The Daily Star (Editorial)
August 20, 2011 - 12:00am

The incident Thursday in which Palestinian gunmen entered the Sinai peninsula and killed eight people was an unexpected action that prompted an entirely predictable reaction. Israel responded with airstrikes into Gaza, killing five militants as well as a small child.

The attack and retaliation, in their timing and context, are extremely worrisome. The region is in the throes of transition, for better or for worse. Be it ongoing unrest in Bahrain, Yemen and Syria, a full-scale civil conflict in Libya, another spate of bombings in Iraq, a spike in security incidents in Lebanon, or the fresh prospect of instability in a post-Mubarak Egypt, the Middle East in August 2011 is as potentially explosive as it has been in many years.

Israel’s response included the killing of two Egyptian policemen, after it emerged that the original gunmen had entered the Sinai via Egypt. If more than one bomb attack on the principal gas pipeline between Israel and Egypt in recent months hadn’t highlighted the potential for conflict in that area of the region, then the interconnected nature of Thursday’s events have put it in unequivocal focus.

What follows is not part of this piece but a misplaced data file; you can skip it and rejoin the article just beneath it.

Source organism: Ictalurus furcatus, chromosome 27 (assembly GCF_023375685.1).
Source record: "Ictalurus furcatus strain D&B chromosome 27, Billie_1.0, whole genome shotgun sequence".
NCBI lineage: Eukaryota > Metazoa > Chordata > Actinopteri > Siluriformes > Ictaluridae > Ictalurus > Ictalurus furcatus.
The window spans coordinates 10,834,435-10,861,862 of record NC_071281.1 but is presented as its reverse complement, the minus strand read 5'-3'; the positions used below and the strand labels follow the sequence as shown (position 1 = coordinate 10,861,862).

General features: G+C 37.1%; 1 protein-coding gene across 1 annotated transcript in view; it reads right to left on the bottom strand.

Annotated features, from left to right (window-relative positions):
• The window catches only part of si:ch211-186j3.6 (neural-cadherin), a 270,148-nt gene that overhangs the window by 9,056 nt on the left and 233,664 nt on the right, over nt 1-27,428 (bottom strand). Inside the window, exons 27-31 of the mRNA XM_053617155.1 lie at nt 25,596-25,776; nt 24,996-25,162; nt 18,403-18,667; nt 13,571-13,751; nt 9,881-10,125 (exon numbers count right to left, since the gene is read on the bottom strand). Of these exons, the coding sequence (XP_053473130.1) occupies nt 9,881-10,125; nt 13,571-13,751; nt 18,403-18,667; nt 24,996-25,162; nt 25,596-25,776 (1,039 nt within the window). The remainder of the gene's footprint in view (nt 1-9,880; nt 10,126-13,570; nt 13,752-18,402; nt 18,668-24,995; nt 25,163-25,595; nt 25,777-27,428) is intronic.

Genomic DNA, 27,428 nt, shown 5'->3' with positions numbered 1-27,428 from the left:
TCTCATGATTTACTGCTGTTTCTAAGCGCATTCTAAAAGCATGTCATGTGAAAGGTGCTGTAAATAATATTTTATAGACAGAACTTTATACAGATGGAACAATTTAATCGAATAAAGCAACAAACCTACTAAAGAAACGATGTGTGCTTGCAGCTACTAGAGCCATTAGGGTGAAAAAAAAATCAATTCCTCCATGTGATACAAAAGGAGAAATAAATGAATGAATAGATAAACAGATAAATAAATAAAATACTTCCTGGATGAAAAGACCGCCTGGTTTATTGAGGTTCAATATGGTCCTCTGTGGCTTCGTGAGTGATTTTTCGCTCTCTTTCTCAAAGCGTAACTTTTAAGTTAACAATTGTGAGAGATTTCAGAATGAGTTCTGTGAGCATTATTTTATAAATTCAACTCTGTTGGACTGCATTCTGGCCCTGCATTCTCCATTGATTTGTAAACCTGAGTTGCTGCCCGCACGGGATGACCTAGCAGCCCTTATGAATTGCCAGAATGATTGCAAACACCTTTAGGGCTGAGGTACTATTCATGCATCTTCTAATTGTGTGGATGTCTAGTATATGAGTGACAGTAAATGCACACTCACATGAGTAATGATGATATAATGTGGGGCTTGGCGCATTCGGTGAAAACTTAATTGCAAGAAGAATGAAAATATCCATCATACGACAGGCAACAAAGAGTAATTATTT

Each country facing turmoil – and there are many – is, perhaps naturally, acting currently in its own interest, be that manifested by administrations clinging desperately to power or fledging governments attempting to assert control over national security. The priorities, clearly, are often conflicting. What every leadership in the region now must agree on is not: All parties are advised to take the utmost care in avoiding a conflagration, the fallout of which would be unlikely to leave anyone unscathed.

The world has, sadly, become accustomed to skirmishes between Israeli and Palestinian belligerents. In the recent history of the Middle East, through sporadic wars and coups, the conflict between the two has been the one dependable and consistent narrative thread.

Fighting on either side was worrisome enough when the remaining countries in the region seemed to be running along steadily enough. It was as if Israel and Palestine were trading blows that belied a fractious situation within a vacuum of an otherwise relatively calm Middle East. This is no longer the case.

The Arab Spring has toppled some leaders and is likely to see the back of others. The region is in flux, and flux presents fresh and especially challenging situations. This includes a heightened potential for unrest, even outright conflict.

The catalyst for widespread chaos could be as seemingly localized as Thursday’s events initially appeared. But, as the ensuing multination scuffle proved, the repercussions of security incidents in the region no longer stop at the borders of those directly involved.

There is rarely a topic deserving of unanimous agreement among all Middle Eastern states. The common requirement to avert any widespread clash – the flames of which would spread throughout the region – is one of the infrequent cases that requires unanimous assent.


American Task Force on Palestine - 1634 Eye St. NW, Suite 725, Washington DC 20006 - Telephone: 202-262-0017